Is a DNF still considered for a race report? Even when I quit pretty much in my first lap? I’ve had plenty of DFLs, a couple DNSs due to injuries, a couple of time cuts as well as some lackluster results in the 8 years of bike racing. But I have never had a DNF so I feel it deserves some explaining. Especially since I encourage all of our women to never quit a bike race no matter the circumstances. So this is not an unpacking of excuses as to why, but rather offer a comparison to life, losing and other “L” words. Don’t worry, it won’t be a diatribe either. But it will be heart-felt. It would be easier to accept my first DNF if it were due to a broken bike or mechanical of sorts, but unfortunately it’s due to a broken heart coupled with a mechanical of the mind.
This hasn’t been the best week of prep for a weekend of fun cross racing. Having consumed less than 1000 calories and getting less than five hours of interrupted sleep in the last three days and throw in a great deal of waterworks adding to the dehydration factor, I didn’t have stellar expectations for today. But I did expect to have a top 5 finish. This course was perfect for me and it was fun. My first two pre-laps of the Interlocken course, I rode the sand and was darn close with my first attempt at the mud pit. I was confident. I was tired and weak, but yeah, I was confident and looking forward to forcing pain upon my body, making it hurt as much as my heart. I choked a Gu down and couple swigs of Naked Juice as the only calories I had taken in that day despite riding an 1.5 to the race and it was approaching almost 3 pm. It was tasteless and hard to make myself eat lately, having lost 6 pounds in 3 days according to my Withings. Weird how the mind does that to the body.
I’m a very private person with regard to my relationships or my family life. Though I’m very active socially more for my profession, most people would never know that I’ve even dated or anything about my family other than superficial info since living in Colorado unless you’re a considered a pretty close friend (not the Facebook, Strava or Twitter kind-sorry). I’ll spare details but it’s been a long time since I’ve suffered a broken heart. Around 12 years for it to hurt this much to be exact. Yes, I’ve been in relationships since then and have loved other partners since then, but this was a different type of feeling. I was beginning to question if I were capable of having emotions that would even remotely bump over or under a flatline until this person was in my life. Let alone have tear ducts that worked.
Anyway, this is a race report. Got my usual very back of the pack, last row call up and lined up behind my super fast starters of teammates Amanda and Emily. Also, had my usual bad start but was able to pick through the crowd of racers in front of me. I rode the sand but slowly through the congestion and got stuck on the hill behind some other riders. I still pushed, picking off riders knowing where my ranking among the other racers would be if I kept this pace as I had done in all my previous races. It felt good and my heart rate was stable but certainly at threshold. But then I saw THE person. I wasn’t sure if they saw me. I had never seen said-person at a race before because our start times are very different. We’ve never even crossed paths when I’ve raced, unless it’s intentional and long after my race is finished. Why was this person here this time?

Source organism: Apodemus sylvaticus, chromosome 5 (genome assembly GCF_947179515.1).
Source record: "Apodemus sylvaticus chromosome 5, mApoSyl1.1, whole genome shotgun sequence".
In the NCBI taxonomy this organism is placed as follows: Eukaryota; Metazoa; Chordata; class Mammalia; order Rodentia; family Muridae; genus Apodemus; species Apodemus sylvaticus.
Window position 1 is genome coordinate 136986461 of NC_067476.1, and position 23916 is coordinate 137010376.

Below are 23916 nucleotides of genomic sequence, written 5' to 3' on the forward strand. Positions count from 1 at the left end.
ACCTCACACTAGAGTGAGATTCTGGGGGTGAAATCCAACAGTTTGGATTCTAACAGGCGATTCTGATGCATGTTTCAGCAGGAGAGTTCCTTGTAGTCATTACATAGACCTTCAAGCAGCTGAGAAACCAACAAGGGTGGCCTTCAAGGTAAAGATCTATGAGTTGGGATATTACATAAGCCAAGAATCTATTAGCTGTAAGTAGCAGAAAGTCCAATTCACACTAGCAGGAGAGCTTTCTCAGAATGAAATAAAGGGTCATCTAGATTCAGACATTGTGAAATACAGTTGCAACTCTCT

And at that precise moment, I proceeded to fall a part. My mind completely shut off, and I forgot how to ride my bike. That has never happened before. Ever. In looking at my heart rate, it was the highest it had been all year and it wasn’t even a difficult part of the course. It couldn’t come back down and then…I nailed a root driving me into the tape and knocking my chain from my bike. I struggled even getting off of my bike because my body didn’t want to work. I couldn’t breathe, I couldn’t see, I couldn’t swallow. My chest felt like it was going to explode, and I was going to spew that Gu everywhere. An eternity passed while trying to get my chain back on my rings with hands that weren’t working. Then I was quickly the very last person in the race. I thought I could give it another try, and passed three more folks to charge my way back. Heart rate still through the roof and getting higher, I then rounded the corner through the sand (terribly might I add) and at the top I saw that person on a different part of the course. Cheering me on. Why? Why now and never before? Was it an accidental crossing of paths? A lot more why’s ran through my head in the 1 minute it took for me to get out of eye shot. Heart rate hit 182 which it hasn’t done since moving to altitude. Once out of sight, I slipped through the blue tape and told my kind teammate I needed to go home but to finish strong. She understood.